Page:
Province Summary


Columbia Gorge Subbasin Summary

Bonneville Reservoir includes the present wetted channel from the forebay of Bonneville Lock and Dam upstream through the tailrace of The Dalles Dam. It includes the embayments, backwaters, and mouths or lower reaches of tributaries and associated seasonally flooded and riparian lands. Bonneville Dam impounded the Columbia River at river mile 145 in 1938. The Dalles Dam was built in 1957 at river mile 191. Bonneville Reservoir is entirely within the Columbia River Gorge National Scenic Area.

The drainage area of the subbasin and its tributaries is about 3,300 square miles, approximately 1.4 percent of the entire Columbia River Basin upstream of Bonneville Dam. The volume of the reservoir is 537 kaf and average. Tributaries of the subbasin contribute approximately 3.9% of the discharge through the subbasin.

Landscape surrounding Bonneville Reservoir is characterized by steep forested hillsides underlain by basalt up to 1,524 m thick with sedimentary and recent alluvium deposits. Elevations range from about 53 m below mean sea level (the deepest river bed elevation in Bonneville Reservoir) to over 1,150 m on mountains bordering the river just west of Hood River, Oregon. The valley floor is naturally and artificially constrained to various extents throughout the subbasin depending on the slope at and above the shores. (Columbia Gorge Subbasin Plan, p. 6.)

Status and Trends of Focal Species in Columbia Gorge Subbasin
 
Species ESU MPG Population Biological Objective (s) Biological Status Federal Status Data / Charts
Chum Columbia River  Gorge  Upper Gorge  Draft Recovery Plan Criteria :
900 natural adults (entire population) 298
 
Adult Counts (Bonneville Dam)
2017: 21 adults 60
Threatened Status & Trends
Pacific Lamprey       Subbasin Plan Objective :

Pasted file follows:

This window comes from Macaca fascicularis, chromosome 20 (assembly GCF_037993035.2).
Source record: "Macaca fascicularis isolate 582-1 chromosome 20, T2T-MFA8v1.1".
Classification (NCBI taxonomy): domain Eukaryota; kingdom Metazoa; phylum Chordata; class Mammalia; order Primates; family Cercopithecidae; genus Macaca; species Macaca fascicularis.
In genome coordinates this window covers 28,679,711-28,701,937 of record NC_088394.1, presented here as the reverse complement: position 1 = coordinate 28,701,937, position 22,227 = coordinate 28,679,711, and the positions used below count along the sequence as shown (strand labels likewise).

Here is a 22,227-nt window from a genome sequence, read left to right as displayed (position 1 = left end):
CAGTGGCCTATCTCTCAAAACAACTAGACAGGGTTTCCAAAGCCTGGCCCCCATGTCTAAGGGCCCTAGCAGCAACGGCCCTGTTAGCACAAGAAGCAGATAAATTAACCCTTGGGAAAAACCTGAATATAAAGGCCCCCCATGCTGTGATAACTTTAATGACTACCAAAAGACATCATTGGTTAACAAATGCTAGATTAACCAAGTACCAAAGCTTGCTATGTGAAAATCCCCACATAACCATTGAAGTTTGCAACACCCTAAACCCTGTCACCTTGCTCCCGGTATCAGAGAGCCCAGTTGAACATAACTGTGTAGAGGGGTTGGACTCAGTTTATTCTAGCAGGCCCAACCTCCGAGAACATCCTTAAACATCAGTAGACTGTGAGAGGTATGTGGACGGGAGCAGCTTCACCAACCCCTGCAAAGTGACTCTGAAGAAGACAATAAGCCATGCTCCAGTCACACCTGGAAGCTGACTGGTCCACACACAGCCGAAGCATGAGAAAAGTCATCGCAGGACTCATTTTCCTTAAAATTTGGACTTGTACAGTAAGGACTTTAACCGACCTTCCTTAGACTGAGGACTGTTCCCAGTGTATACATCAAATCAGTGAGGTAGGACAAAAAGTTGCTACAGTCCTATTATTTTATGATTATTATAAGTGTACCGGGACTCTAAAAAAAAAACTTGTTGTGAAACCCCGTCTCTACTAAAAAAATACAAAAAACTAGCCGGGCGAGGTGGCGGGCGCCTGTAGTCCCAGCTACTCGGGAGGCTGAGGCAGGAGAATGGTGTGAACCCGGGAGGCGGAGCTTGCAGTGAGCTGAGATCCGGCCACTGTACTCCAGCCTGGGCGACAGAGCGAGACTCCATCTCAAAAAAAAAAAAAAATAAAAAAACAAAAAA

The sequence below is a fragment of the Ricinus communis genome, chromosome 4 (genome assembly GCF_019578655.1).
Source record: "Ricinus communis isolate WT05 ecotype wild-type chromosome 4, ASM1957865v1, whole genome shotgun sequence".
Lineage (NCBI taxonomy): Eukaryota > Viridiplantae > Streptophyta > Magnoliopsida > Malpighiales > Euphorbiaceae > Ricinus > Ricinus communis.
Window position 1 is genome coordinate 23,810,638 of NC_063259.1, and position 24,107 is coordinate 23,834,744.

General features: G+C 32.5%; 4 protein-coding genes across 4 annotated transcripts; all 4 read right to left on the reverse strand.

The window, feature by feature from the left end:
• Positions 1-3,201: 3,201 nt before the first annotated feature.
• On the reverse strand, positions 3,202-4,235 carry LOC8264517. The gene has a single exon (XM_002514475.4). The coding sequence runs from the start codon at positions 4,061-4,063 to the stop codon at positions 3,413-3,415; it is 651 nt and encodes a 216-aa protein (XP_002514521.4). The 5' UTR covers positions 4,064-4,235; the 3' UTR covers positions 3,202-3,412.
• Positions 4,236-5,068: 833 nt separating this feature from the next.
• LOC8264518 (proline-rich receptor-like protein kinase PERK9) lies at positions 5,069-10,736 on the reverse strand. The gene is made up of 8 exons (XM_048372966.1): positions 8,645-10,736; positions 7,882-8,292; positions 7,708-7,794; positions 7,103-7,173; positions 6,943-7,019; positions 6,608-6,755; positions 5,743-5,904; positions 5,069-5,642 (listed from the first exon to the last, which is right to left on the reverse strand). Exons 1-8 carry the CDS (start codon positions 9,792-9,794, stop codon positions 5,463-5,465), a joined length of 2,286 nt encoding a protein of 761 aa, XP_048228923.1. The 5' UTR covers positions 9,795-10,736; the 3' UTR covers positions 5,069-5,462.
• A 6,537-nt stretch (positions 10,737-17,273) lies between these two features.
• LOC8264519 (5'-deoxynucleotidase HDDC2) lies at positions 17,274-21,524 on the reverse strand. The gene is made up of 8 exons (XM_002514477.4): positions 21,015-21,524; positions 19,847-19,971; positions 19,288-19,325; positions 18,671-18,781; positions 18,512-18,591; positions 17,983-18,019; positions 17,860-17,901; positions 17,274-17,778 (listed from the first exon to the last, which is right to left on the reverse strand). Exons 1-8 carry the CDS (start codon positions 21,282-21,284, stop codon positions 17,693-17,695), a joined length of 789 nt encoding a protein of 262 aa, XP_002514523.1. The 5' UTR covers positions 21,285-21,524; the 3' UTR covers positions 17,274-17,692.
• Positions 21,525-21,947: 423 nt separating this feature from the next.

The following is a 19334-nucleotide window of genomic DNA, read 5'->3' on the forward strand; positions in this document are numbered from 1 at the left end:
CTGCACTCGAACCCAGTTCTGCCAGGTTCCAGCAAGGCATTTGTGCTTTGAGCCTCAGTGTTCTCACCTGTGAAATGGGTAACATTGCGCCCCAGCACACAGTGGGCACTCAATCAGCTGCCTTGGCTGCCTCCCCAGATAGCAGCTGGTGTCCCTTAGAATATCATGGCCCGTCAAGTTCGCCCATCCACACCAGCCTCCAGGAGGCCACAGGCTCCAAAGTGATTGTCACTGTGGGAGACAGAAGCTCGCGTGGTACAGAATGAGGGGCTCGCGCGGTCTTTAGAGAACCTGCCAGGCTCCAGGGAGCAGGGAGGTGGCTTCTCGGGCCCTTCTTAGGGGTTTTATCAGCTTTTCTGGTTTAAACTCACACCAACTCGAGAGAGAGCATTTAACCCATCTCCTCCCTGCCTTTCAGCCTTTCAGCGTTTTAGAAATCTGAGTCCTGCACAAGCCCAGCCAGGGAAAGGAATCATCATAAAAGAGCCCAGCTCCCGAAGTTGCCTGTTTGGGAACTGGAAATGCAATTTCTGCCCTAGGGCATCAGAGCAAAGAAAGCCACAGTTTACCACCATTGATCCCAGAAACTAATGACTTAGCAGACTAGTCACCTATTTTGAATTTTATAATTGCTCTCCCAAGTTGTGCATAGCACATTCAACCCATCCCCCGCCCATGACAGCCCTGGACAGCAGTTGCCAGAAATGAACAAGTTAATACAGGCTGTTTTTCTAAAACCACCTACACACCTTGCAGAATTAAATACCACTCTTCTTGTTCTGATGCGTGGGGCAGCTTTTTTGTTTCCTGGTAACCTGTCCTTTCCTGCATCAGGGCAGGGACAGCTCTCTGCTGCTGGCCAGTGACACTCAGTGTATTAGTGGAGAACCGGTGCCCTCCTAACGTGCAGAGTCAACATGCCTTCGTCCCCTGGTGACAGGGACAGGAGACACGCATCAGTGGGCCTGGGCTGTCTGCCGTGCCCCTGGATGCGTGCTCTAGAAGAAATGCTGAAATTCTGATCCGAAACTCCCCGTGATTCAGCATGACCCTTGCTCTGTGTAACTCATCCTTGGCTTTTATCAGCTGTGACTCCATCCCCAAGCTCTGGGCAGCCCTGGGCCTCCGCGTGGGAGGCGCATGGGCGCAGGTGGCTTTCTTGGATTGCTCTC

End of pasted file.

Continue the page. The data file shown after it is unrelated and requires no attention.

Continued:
None304
 
Adult Counts (Bonneville Dam)
2017: 82,564 adults 60
Species of Concern Status & Trends
White Sturgeon       Subbasin Plan Objective :
Harvest of 5kg/ha, target exploitation rates equal 21% of fish 42-60" in sport fisheries and 25% of fish 45-60" in commercial fisheries, increase broodstock by 10% every three years304
 
Abundance (>24 inches)
2017: 82,880 fish (>21 inches ) The Dalles Reservoir484
2016: 29,290 fish (>21 inches) John Day Reservoir502
2015: 181,892 fish (>24 inches) Bonneville Reservoir503
Harvest
Sport Harvest
2017: 486 fish harvested
Bonneville Reservoir - 276 fish484
The Dalles - 84 fish484
John Day - 126 fish484
Tribal Commercial
2017: 891 fish harvested484
Bonneville Reservoir - 355 fish484
The Dalles - 326 fish484
John Day - 210 fish484
Tribal Subsistence Harvest
2017: 103 fish harvested484
Bonneville Reservoir - 63 fish484
The Dalles - 26 fish484
John Day - 14 fish484
Not Listed Status & Trends
    
View abundance data for Columbia Gorge Subbasin
 
Hatcheries located in Columbia Gorge Subbasin
**Hatchery data will be updated in 2016**

Hatchery / Acclimation Pond Hatchery Info Releases / Returns Program Reviews(APRE / HSRG / HGMP / USFWS) Map
Bow Fish Hatchery View     View
Cascade Salmon Hatchery View View View View
Herman Creek Fish Hatchery View     View
Herman Creek Hatchery View     View
Spring Creek NFH View View View View
 
Hatchery Releases and Returns to Columbia Gorge Subbasin363
**Hatchery data will be updated in 2016**

Some releases into subbasins may be from hatcheries located in other provinces and subbasins. Hatchery releases of anadromous fish, within the geographic range of an ESU/DPS, are listed accordingly.
 
Hatchery / Acclimation Pond Species ESU/DPS Released in 2009 Returns to Collection Facility in 2009 Data as of
Goldendale Trout Hatchery Brook Trout 1,797 8 / 30 / 2010
Coastal Cutthroat 1,586 8 / 30 / 2010
Rainbow Trout 49,935 8 / 30 / 2010
Mossyrock Trout Hatchery Golden Trout 2,132 8 / 30 / 2010
Spring Creek NFH Fall Chinook Lower Columbia River Chinook ESU 11,253,284 8 / 30 / 2010
Trout Lodge Commercial Rainbow Trout 1,152 8 / 30 / 2010
Vancouver Hatchery Rainbow Trout 1,800 8 / 30 / 2010
Recovery Status for ESA-Listed Salmon and Steelhead in the Columbia Gorge Subbasin378

Updated : 5/27/2010

Species Population Abundance Threshold Mean Abundance Major Spawning Area Growth Rate Recruits / Spawners Current Viability
Chum Upper Gorge (primarily Wind River) Unknown <50 Unknown Unknown Unknown Very Low
Limiting Factors in the Columbia Gorge Subbasin 378

CHUM
Key Limiting Factor Impairment Habitat Affected Threat Type Threat Name Life Stage(s) Description